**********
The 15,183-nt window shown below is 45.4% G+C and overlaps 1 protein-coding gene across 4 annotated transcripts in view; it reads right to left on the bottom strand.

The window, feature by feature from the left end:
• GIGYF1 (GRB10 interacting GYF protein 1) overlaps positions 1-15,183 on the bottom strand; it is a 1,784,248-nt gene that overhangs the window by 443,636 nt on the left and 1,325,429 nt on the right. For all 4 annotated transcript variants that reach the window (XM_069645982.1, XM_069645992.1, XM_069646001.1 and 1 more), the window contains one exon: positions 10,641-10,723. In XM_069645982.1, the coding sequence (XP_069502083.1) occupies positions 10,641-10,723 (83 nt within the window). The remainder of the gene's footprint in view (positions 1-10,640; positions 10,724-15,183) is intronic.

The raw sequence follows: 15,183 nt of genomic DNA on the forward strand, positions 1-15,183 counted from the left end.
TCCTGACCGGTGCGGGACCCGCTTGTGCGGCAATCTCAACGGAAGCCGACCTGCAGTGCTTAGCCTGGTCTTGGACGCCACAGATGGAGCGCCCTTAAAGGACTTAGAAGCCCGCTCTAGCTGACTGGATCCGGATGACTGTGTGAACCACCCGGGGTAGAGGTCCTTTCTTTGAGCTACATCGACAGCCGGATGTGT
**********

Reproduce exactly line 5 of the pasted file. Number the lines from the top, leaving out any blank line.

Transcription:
TCCTGACCGGTGCGGGACCCGCTTGTGCGGCAATCTCAACGGAAGCCGACCTGCAGTGCTTAGCCTGGTCTTGGACGCCACAGATGGAGCGCCCTTAAAGGACTTAGAAGCCCGCTCTAGCTGACTGGATCCGGATGACTGTGTGAACCACCCGGGGTAGAGGTCCTTTCTTTGAGCTACATCGACAGCCGGATGTGT